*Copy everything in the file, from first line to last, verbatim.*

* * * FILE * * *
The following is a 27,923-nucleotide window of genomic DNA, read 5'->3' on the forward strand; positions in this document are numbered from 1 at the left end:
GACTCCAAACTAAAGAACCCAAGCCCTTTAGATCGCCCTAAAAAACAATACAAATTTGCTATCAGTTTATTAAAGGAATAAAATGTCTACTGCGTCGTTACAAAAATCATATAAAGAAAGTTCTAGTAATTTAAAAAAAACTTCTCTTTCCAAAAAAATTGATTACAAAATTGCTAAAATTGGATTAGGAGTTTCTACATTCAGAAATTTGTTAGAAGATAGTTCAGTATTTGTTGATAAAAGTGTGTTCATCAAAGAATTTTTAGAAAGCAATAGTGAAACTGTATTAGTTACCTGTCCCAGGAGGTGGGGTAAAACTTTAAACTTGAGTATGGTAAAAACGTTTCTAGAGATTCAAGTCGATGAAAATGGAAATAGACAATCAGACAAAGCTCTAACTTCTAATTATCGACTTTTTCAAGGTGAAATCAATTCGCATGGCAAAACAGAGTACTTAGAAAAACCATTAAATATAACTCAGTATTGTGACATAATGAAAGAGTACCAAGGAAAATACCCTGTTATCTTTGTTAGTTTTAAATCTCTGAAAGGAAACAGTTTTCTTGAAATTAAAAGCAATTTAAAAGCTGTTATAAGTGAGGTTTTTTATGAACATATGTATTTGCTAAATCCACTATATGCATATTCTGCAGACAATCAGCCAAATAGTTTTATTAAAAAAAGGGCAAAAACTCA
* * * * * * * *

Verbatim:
The following is a 27,923-nucleotide window of genomic DNA, read 5'->3' on the forward strand; positions in this document are numbered from 1 at the left end:
GACTCCAAACTAAAGAACCCAAGCCCTTTAGATCGCCCTAAAAAACAATACAAATTTGCTATCAGTTTATTAAAGGAATAAAATGTCTACTGCGTCGTTACAAAAATCATATAAAGAAAGTTCTAGTAATTTAAAAAAAACTTCTCTTTCCAAAAAAATTGATTACAAAATTGCTAAAATTGGATTAGGAGTTTCTACATTCAGAAATTTGTTAGAAGATAGTTCAGTATTTGTTGATAAAAGTGTGTTCATCAAAGAATTTTTAGAAAGCAATAGTGAAACTGTATTAGTTACCTGTCCCAGGAGGTGGGGTAAAACTTTAAACTTGAGTATGGTAAAAACGTTTCTAGAGATTCAAGTCGATGAAAATGGAAATAGACAATCAGACAAAGCTCTAACTTCTAATTATCGACTTTTTCAAGGTGAAATCAATTCGCATGGCAAAACAGAGTACTTAGAAAAACCATTAAATATAACTCAGTATTGTGACATAATGAAAGAGTACCAAGGAAAATACCCTGTTATCTTTGTTAGTTTTAAATCTCTGAAAGGAAACAGTTTTCTTGAAATTAAAAGCAATTTAAAAGCTGTTATAAGTGAGGTTTTTTATGAACATATGTATTTGCTAAATCCACTATATGCATATTCTGCAGACAATCAGCCAAATAGTTTTATTAAAAAAAGGGCAAAAACTCA